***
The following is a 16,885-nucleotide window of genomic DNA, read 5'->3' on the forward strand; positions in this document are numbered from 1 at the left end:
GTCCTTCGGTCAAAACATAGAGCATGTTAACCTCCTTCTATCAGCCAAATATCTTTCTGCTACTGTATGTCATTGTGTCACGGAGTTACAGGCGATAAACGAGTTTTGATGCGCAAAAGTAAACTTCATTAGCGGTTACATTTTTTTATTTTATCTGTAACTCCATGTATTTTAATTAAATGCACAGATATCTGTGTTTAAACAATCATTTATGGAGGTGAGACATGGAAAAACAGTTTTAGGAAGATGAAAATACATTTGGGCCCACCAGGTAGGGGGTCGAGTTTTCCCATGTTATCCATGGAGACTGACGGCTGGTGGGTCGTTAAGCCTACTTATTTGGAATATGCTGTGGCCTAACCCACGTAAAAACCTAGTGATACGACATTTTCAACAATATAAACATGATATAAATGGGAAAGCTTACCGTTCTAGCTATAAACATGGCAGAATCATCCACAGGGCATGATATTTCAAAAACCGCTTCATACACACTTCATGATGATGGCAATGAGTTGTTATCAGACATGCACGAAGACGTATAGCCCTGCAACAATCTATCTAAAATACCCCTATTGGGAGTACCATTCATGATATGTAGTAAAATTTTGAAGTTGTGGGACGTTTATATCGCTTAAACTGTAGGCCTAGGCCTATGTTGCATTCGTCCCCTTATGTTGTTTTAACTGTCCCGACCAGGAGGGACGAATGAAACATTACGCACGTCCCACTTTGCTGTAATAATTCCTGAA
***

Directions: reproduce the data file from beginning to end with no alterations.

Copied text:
The following is a 16,885-nucleotide window of genomic DNA, read 5'->3' on the forward strand; positions in this document are numbered from 1 at the left end:
GTCCTTCGGTCAAAACATAGAGCATGTTAACCTCCTTCTATCAGCCAAATATCTTTCTGCTACTGTATGTCATTGTGTCACGGAGTTACAGGCGATAAACGAGTTTTGATGCGCAAAAGTAAACTTCATTAGCGGTTACATTTTTTTATTTTATCTGTAACTCCATGTATTTTAATTAAATGCACAGATATCTGTGTTTAAACAATCATTTATGGAGGTGAGACATGGAAAAACAGTTTTAGGAAGATGAAAATACATTTGGGCCCACCAGGTAGGGGGTCGAGTTTTCCCATGTTATCCATGGAGACTGACGGCTGGTGGGTCGTTAAGCCTACTTATTTGGAATATGCTGTGGCCTAACCCACGTAAAAACCTAGTGATACGACATTTTCAACAATATAAACATGATATAAATGGGAAAGCTTACCGTTCTAGCTATAAACATGGCAGAATCATCCACAGGGCATGATATTTCAAAAACCGCTTCATACACACTTCATGATGATGGCAATGAGTTGTTATCAGACATGCACGAAGACGTATAGCCCTGCAACAATCTATCTAAAATACCCCTATTGGGAGTACCATTCATGATATGTAGTAAAATTTTGAAGTTGTGGGACGTTTATATCGCTTAAACTGTAGGCCTAGGCCTATGTTGCATTCGTCCCCTTATGTTGTTTTAACTGTCCCGACCAGGAGGGACGAATGAAACATTACGCACGTCCCACTTTGCTGTAATAATTCCTGAA